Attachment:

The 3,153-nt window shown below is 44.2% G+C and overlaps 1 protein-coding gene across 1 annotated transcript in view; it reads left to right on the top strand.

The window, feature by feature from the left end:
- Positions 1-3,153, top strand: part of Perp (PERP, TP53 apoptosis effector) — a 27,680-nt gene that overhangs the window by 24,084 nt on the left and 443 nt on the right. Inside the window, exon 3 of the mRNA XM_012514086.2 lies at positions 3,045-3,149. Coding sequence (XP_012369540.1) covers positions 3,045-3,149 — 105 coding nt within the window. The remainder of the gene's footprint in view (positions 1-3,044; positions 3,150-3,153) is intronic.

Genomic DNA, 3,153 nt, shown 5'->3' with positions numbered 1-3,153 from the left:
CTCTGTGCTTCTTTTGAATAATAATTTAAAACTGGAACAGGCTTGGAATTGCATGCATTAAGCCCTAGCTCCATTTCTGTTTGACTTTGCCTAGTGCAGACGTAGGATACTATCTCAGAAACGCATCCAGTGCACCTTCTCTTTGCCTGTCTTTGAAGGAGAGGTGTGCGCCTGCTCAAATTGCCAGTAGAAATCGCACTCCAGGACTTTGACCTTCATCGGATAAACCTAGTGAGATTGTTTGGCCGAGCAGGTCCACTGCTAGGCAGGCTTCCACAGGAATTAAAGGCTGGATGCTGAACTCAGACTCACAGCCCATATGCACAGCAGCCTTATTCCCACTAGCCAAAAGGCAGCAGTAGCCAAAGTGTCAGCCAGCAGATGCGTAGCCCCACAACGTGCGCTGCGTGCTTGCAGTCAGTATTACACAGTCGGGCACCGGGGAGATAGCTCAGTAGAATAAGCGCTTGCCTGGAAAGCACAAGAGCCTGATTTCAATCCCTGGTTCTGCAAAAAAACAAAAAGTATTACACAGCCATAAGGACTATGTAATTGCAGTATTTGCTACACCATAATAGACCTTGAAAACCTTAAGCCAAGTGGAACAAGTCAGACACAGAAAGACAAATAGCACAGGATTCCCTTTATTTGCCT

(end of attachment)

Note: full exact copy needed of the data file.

The 3,153-nt window shown below is 44.2% G+C and overlaps 1 protein-coding gene across 1 annotated transcript in view; it reads left to right on the top strand.

The window, feature by feature from the left end:
- Positions 1-3,153, top strand: part of Perp (PERP, TP53 apoptosis effector) — a 27,680-nt gene that overhangs the window by 24,084 nt on the left and 443 nt on the right. Inside the window, exon 3 of the mRNA XM_012514086.2 lies at positions 3,045-3,149. Coding sequence (XP_012369540.1) covers positions 3,045-3,149 — 105 coding nt within the window. The remainder of the gene's footprint in view (positions 1-3,044; positions 3,150-3,153) is intronic.

Genomic DNA, 3,153 nt, shown 5'->3' with positions numbered 1-3,153 from the left:
CTCTGTGCTTCTTTTGAATAATAATTTAAAACTGGAACAGGCTTGGAATTGCATGCATTAAGCCCTAGCTCCATTTCTGTTTGACTTTGCCTAGTGCAGACGTAGGATACTATCTCAGAAACGCATCCAGTGCACCTTCTCTTTGCCTGTCTTTGAAGGAGAGGTGTGCGCCTGCTCAAATTGCCAGTAGAAATCGCACTCCAGGACTTTGACCTTCATCGGATAAACCTAGTGAGATTGTTTGGCCGAGCAGGTCCACTGCTAGGCAGGCTTCCACAGGAATTAAAGGCTGGATGCTGAACTCAGACTCACAGCCCATATGCACAGCAGCCTTATTCCCACTAGCCAAAAGGCAGCAGTAGCCAAAGTGTCAGCCAGCAGATGCGTAGCCCCACAACGTGCGCTGCGTGCTTGCAGTCAGTATTACACAGTCGGGCACCGGGGAGATAGCTCAGTAGAATAAGCGCTTGCCTGGAAAGCACAAGAGCCTGATTTCAATCCCTGGTTCTGCAAAAAAACAAAAAGTATTACACAGCCATAAGGACTATGTAATTGCAGTATTTGCTACACCATAATAGACCTTGAAAACCTTAAGCCAAGTGGAACAAGTCAGACACAGAAAGACAAATAGCACAGGATTCCCTTTATTTGCCT